Nasal neuron PET imaging quantifies neuron generation and degeneration

DSpace/Manakin Repository

Nasal neuron PET imaging quantifies neuron generation and degeneration

Citable link to this page


Title: Nasal neuron PET imaging quantifies neuron generation and degeneration
Author: Van de Bittner, Genevieve C.; Riley, Misha M.; Cao, Luxiang; Ehses, Janina; Herrick, Scott P.; Ricq, Emily L.; Wey, Hsiao-Ying; O’Neill, Michael J.; Ahmed, Zeshan; Murray, Tracey K.; Smith, Jaclyn E.; Wang, Changning; Schroeder, Frederick A.; Albers, Mark W.; Hooker, Jacob M.

Note: Order does not necessarily reflect citation order of authors.

Citation: Van de Bittner, G. C., M. M. Riley, L. Cao, J. Ehses, S. P. Herrick, E. L. Ricq, H. Wey, et al. 2017. “Nasal neuron PET imaging quantifies neuron generation and degeneration.” The Journal of Clinical Investigation 127 (2): 681-694. doi:10.1172/JCI89162.
Full Text & Related Files:
Abstract: Olfactory dysfunction is broadly associated with neurodevelopmental and neurodegenerative diseases and predicts increased mortality rates in healthy individuals. Conventional measurements of olfactory health assess odor processing pathways within the brain and provide a limited understanding of primary odor detection. Quantification of the olfactory sensory neurons (OSNs), which detect odors within the nasal cavity, would provide insight into the etiology of olfactory dysfunction associated with disease and mortality. Notably, OSNs are continually replenished by adult neurogenesis in mammals, including humans, so OSN measurements are primed to provide specialized insights into neurological disease. Here, we have evaluated a PET radiotracer, [11C]GV1-57, that specifically binds mature OSNs and quantifies the mature OSN population in vivo. [11C]GV1-57 monitored native OSN population dynamics in rodents, detecting OSN generation during postnatal development and aging-associated neurodegeneration. [11C]GV1-57 additionally measured rates of neuron regeneration after acute injury and early-stage OSN deficits in a rodent tauopathy model of neurodegenerative disease. Preliminary assessment in nonhuman primates suggested maintained uptake and saturable binding of [18F]GV1-57 in primate nasal epithelium, supporting its translational potential. Future applications for GV1-57 include monitoring additional diseases or conditions associated with olfactory dysregulation, including cognitive decline, as well as monitoring effects of neuroregenerative or neuroprotective therapeutics.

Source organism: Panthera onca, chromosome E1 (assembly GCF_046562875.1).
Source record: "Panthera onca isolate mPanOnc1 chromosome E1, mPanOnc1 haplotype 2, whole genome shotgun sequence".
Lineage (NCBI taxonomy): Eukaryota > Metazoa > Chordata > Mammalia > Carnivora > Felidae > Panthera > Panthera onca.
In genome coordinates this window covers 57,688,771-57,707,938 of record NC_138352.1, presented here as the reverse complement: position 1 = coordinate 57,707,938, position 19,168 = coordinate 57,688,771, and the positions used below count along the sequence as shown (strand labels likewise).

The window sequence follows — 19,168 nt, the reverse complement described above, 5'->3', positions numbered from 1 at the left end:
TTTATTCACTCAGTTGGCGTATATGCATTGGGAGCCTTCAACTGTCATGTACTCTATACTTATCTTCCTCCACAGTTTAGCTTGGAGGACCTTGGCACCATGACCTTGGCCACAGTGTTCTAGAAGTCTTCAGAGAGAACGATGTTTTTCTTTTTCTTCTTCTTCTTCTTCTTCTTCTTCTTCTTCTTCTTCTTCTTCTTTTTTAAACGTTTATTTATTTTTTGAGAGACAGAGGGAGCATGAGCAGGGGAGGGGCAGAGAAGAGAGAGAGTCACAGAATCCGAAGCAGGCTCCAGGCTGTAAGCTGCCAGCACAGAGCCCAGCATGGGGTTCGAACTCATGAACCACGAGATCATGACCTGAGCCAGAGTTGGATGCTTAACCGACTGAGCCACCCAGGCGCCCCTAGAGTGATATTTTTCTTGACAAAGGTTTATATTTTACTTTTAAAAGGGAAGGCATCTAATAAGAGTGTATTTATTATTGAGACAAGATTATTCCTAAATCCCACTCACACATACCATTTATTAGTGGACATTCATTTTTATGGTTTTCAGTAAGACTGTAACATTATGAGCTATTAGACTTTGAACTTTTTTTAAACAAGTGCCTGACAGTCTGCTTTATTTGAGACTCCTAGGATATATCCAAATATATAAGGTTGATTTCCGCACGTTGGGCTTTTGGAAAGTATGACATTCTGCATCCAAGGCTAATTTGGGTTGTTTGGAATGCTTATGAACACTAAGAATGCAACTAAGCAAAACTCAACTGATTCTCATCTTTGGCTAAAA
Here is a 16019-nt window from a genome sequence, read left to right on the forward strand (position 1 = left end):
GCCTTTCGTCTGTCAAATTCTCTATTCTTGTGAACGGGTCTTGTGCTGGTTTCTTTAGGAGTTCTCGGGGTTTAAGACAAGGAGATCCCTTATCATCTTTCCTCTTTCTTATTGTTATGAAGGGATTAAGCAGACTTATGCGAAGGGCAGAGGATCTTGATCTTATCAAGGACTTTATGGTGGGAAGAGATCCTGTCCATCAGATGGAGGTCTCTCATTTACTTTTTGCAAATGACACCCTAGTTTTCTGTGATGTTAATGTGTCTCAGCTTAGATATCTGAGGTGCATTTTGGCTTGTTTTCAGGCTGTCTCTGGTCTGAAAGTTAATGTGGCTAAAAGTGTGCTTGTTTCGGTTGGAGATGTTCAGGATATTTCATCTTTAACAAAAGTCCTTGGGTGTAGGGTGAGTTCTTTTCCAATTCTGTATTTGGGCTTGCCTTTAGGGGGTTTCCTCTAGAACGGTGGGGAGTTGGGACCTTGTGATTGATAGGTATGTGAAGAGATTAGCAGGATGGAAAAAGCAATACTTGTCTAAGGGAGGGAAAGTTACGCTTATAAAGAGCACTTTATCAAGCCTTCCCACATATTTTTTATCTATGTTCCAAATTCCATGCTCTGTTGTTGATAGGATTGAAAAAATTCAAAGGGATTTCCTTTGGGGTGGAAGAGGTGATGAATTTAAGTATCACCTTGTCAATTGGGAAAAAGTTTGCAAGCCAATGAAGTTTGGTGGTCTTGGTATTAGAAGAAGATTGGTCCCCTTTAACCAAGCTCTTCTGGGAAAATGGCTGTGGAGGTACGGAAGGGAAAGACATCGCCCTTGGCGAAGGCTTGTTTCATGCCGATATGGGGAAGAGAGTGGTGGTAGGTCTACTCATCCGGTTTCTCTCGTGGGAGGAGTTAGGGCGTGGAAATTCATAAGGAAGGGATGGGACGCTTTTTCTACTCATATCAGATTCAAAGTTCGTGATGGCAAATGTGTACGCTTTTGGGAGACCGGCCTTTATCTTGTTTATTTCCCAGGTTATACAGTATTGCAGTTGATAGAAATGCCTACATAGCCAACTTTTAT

Published Version: doi:10.1172/JCI89162
Other Sources:
Terms of Use: This article is made available under the terms and conditions applicable to Other Posted Material, as set forth at
Citable link to this page:
Downloads of this work:

Show full Dublin Core record

This item appears in the following Collection(s)


Search DASH

Advanced Search